31
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Write a function (or equivalent subprogram) to accept a single integer valued argument and return a (similarly typed) value found by reversing the order of the base-10 digits of the argument.

For example given 76543 return 34567

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  • 6
    \$\begingroup\$ Go back to the time the number was a string, then reverse the string \$\endgroup\$ – pmg Jun 11 '11 at 10:54
  • 2
    \$\begingroup\$ The idea of a "shortest algorithm" is somewhat specious, especially if you'll allow "any language." Think up an algorithm, and I'll give you a DSL with an appropriate "~" operator ... \$\endgroup\$ – Pointy Jun 11 '11 at 10:56
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    \$\begingroup\$ Just a notice: any number ending with 0 becomes a shorter number of digits when reversed... \$\endgroup\$ – powtac Jun 11 '11 at 12:44
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    \$\begingroup\$ I know an algorithm that takes no time at all, but only works on palindromic numbers ;) \$\endgroup\$ – schnaader Jun 11 '11 at 14:47
  • \$\begingroup\$ Found time to do the re-write myself. I hope this remain the puzzle that eltond meant to pose. \$\endgroup\$ – dmckee Jun 12 '11 at 0:37

64 Answers 64

1
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this is AS3 code, so you may need to make slight changes

function reverseData ( inData:String ):* {
    var ar1 = inData.split(''); //Takes string value, split each digit into an array

    var ar2 = ar1.reverse(); //Inverses the array direction 
    /* //OR (if not supported) [not AS3]
    var ar2 = new Array();
    for( var i:int = (ar1.length - 1); i > 0; i++ ) {
        ar2.push( ar1[i] );
    }
    */

    var result = ar2.join();
    return result;
}

It should work for a string equavalent (that should be easy to typecast)

For a javascript example...

function flip( inData ) {
    return ( parseInt( (inData + '').split('').reverse().join('') ) );
}

alert( flip(123) );
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1
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Depends on what you mean by short (javascript):

alert(String(123).split('').reverse().join('')),
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  • \$\begingroup\$ this is short for sure :) \$\endgroup\$ – eltond Jun 11 '11 at 10:56
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    \$\begingroup\$ alert((''+123).split('').reverse().join('')); \$\endgroup\$ – st0le Jun 12 '11 at 2:21
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    \$\begingroup\$ Why not alert(prompt().split('').reverse().join('')); ? \$\endgroup\$ – Wolle Vanillebär Lutz Jul 2 '14 at 10:07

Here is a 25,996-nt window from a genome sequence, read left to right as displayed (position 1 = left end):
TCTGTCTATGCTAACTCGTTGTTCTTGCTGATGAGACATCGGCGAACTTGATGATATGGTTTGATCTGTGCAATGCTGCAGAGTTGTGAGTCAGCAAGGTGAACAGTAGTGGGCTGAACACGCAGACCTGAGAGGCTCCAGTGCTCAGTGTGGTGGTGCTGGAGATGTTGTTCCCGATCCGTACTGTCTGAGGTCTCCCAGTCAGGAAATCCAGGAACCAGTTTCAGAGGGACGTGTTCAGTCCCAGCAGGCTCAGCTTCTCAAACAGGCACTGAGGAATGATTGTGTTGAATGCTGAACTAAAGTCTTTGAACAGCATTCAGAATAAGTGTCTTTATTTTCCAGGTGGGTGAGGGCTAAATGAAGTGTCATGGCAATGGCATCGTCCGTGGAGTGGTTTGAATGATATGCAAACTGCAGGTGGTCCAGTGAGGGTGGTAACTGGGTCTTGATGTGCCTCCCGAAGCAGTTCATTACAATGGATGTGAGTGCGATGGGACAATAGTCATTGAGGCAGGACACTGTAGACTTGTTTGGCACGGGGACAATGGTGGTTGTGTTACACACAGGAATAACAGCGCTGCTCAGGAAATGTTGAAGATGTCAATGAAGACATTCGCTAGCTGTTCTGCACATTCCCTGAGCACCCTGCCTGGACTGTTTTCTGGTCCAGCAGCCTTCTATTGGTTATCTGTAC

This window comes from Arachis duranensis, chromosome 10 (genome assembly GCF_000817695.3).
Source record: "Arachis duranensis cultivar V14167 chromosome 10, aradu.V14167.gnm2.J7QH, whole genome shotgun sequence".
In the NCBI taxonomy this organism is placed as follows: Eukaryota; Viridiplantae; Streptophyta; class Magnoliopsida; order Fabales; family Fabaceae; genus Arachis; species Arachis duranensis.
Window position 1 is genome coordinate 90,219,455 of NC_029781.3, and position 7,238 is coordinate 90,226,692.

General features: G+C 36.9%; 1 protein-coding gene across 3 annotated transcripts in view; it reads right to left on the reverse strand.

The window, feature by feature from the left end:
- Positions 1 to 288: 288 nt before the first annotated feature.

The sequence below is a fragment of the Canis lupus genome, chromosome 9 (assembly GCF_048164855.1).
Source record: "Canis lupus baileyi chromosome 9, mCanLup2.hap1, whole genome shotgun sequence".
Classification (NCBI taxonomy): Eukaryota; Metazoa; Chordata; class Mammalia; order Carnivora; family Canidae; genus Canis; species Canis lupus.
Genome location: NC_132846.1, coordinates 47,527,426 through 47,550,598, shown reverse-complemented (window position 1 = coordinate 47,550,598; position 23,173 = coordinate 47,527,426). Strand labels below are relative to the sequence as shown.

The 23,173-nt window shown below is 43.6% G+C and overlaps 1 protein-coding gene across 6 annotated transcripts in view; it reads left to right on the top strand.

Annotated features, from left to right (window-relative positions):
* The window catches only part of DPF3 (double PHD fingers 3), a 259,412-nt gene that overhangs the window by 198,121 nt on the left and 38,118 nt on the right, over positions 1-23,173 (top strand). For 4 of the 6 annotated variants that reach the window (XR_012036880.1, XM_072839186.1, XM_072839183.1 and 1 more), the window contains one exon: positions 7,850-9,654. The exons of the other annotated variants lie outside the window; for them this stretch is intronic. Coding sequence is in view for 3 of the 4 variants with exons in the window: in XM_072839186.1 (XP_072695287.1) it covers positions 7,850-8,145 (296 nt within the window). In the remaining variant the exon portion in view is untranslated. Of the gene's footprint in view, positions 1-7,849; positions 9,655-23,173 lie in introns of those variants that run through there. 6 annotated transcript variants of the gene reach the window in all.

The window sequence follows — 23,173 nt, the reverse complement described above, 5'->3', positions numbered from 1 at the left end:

1
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C#

int reversed = Convert.ToInt32(String.Join<char>(null, 76543.ToString().Reverse()));
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  • \$\begingroup\$ int.Parse should be shorter. \$\endgroup\$ – Joey Jun 12 '11 at 10:24
  • \$\begingroup\$ An anonymous user proposed editing this to int reversed = int.Parse(string.Join("", ("" + 76543).Reverse())); \$\endgroup\$ – Peter Taylor Sep 28 '11 at 8:03
1
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k4 - 6 characters

"I"$|$

Examples:

  "I"$|$76543
34567
  "I"$|$98765
56789

Explanation from right to left: ("I"$ = cast to integer)(| = reverse)($ = convert to string)

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1
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Perl (19 chars)

Simple:

$x=reverse (98765);

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1
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Bash (15)

read a;rev<<<$a

As a number of other entries do, '01234' becomes '43210' and '2340' becomes '0432'; i.e. in Python terms it does print reverse(raw_input()). If behaviour like print int(reverse(str(int(raw_input())))) is expected, it is a bit longer:

Takes care of trailing zeroes (36)

read a;sed s.^0*..\;s.0*$..<<<$a|rev
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  • \$\begingroup\$ I think right count is 3: rev alone will suffice \$\endgroup\$ – F. Hauri Dec 1 '13 at 13:24
  • \$\begingroup\$ “Write a function” – So I think the shortest solution is still 15 characters, but this way: r(){ rev<<<$1;}. (And even that is kind of cheating as the complete solutions is r(){ return `rev<<<$1`;}.) \$\endgroup\$ – manatwork Dec 2 '13 at 9:40
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    \$\begingroup\$ @manatwork Shorter versions: r()(rev<<<$1) or r()(exit `rev<<<$1`). \$\endgroup\$ – jimmy23013 Jul 1 '14 at 21:20
  • \$\begingroup\$ Cool trick, @user23013. \$\endgroup\$ – manatwork Jul 2 '14 at 10:57
  • \$\begingroup\$ str(int(raw_input())) really? [Python 2] [str(int(input()))] [from your example print int(reverse(str(int(raw_input()))))] \$\endgroup\$ – Erik the Outgolfer Apr 16 '16 at 7:58
1
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in Q (20 characters)